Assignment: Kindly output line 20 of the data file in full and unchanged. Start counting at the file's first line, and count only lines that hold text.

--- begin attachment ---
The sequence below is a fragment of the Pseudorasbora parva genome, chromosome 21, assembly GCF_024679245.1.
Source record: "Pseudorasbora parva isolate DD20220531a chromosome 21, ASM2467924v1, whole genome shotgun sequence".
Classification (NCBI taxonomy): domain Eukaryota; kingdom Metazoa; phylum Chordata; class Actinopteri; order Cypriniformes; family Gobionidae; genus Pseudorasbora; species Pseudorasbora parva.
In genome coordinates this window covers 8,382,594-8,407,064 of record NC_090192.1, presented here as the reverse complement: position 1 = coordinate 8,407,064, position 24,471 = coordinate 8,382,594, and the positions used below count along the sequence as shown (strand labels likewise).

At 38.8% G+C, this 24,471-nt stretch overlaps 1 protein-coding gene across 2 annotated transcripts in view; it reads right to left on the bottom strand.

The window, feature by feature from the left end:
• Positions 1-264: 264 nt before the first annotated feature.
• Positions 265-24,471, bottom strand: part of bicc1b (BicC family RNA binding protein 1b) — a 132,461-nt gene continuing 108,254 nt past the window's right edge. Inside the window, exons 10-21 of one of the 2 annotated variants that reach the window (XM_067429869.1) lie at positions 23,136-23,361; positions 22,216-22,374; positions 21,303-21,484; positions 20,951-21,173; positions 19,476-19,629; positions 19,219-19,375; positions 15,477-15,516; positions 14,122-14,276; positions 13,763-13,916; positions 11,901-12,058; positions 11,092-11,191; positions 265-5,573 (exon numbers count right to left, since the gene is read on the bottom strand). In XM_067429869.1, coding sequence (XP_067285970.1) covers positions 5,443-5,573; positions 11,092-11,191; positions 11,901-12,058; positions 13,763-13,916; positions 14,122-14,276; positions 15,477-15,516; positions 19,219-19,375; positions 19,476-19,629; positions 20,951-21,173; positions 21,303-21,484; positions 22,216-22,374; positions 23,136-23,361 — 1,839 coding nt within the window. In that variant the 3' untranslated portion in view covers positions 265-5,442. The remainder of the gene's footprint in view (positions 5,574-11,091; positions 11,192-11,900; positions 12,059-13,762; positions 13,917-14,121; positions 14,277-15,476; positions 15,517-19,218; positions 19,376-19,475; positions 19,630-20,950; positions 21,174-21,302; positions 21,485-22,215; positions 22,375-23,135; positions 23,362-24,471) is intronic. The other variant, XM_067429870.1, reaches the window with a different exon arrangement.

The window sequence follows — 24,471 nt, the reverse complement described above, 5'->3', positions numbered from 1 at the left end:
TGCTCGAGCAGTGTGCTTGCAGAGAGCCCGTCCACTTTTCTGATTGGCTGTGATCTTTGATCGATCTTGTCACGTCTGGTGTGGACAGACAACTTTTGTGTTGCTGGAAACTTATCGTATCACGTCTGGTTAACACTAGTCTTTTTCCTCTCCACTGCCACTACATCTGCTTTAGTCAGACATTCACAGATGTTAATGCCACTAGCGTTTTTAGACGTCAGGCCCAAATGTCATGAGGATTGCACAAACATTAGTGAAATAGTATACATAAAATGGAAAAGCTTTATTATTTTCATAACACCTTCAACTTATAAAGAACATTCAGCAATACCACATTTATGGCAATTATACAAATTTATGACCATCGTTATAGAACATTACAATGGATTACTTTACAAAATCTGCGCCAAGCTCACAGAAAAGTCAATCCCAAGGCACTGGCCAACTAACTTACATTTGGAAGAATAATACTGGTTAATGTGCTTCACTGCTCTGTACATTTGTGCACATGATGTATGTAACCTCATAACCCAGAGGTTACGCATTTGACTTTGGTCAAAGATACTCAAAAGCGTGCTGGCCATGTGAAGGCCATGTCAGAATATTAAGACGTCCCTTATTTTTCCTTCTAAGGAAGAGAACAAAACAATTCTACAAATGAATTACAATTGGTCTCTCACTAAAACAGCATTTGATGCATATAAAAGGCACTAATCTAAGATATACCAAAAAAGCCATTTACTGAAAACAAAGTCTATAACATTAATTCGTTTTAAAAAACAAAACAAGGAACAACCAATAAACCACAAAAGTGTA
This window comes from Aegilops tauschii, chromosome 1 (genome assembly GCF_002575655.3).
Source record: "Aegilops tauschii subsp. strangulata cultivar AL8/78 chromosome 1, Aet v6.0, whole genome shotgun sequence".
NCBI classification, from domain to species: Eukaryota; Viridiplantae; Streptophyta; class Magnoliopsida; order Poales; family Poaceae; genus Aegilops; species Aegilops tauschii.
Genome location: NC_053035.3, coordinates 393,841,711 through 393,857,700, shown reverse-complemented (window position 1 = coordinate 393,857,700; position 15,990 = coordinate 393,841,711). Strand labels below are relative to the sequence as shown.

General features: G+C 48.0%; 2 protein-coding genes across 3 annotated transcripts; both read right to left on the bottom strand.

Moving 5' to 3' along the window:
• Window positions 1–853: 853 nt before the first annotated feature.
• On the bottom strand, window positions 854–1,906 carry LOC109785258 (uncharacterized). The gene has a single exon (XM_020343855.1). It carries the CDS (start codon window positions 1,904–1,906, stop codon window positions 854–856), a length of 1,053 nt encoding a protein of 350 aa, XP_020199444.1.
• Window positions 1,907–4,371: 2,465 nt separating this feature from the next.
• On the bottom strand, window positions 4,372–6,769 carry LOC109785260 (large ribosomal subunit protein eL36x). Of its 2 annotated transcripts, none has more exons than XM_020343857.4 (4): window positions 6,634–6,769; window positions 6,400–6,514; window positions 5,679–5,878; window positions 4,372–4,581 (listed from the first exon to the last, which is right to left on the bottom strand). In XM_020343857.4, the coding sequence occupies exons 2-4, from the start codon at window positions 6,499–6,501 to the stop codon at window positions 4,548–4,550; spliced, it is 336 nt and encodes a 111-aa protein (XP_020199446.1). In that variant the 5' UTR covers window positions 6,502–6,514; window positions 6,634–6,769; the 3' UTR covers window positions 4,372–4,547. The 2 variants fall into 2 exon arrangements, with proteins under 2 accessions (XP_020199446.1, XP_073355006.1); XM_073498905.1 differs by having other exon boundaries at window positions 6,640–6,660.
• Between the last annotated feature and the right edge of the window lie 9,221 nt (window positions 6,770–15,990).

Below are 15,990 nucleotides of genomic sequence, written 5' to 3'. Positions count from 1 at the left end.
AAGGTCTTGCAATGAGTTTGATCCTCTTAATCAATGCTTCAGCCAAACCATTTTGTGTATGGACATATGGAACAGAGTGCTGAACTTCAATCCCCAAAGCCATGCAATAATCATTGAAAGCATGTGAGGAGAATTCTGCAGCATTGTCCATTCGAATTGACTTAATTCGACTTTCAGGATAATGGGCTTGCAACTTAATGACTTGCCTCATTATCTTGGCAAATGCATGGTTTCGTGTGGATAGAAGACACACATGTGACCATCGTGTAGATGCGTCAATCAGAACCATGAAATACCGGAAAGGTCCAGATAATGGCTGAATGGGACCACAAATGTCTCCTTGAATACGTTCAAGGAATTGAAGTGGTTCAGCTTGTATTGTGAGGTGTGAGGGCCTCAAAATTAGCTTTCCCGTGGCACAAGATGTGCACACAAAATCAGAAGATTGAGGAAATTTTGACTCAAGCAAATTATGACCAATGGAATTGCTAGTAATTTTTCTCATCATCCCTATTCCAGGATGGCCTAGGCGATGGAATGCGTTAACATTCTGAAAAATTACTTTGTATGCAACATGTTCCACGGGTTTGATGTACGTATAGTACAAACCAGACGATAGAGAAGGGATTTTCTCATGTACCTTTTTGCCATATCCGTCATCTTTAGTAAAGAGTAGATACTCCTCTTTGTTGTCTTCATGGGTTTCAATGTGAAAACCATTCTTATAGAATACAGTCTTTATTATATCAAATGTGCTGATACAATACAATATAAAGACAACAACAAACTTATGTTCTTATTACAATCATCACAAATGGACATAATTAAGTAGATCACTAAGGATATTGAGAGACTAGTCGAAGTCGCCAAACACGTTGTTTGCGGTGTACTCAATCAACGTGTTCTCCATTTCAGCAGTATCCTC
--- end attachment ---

• On the bottom strand, window positions 4,372–6,769 carry LOC109785260 (large ribosomal subunit protein eL36x). Of its 2 annotated transcripts, none has more exons than XM_020343857.4 (4): window positions 6,634–6,769; window positions 6,400–6,514; window positions 5,679–5,878; window positions 4,372–4,581 (listed from the first exon to the last, which is right to left on the bottom strand). In XM_020343857.4, the coding sequence occupies exons 2-4, from the start codon at window positions 6,499–6,501 to the stop codon at window positions 4,548–4,550; spliced, it is 336 nt and encodes a 111-aa protein (XP_020199446.1). In that variant the 5' UTR covers window positions 6,502–6,514; window positions 6,634–6,769; the 3' UTR covers window positions 4,372–4,547. The 2 variants fall into 2 exon arrangements, with proteins under 2 accessions (XP_020199446.1, XP_073355006.1); XM_073498905.1 differs by having other exon boundaries at window positions 6,640–6,660.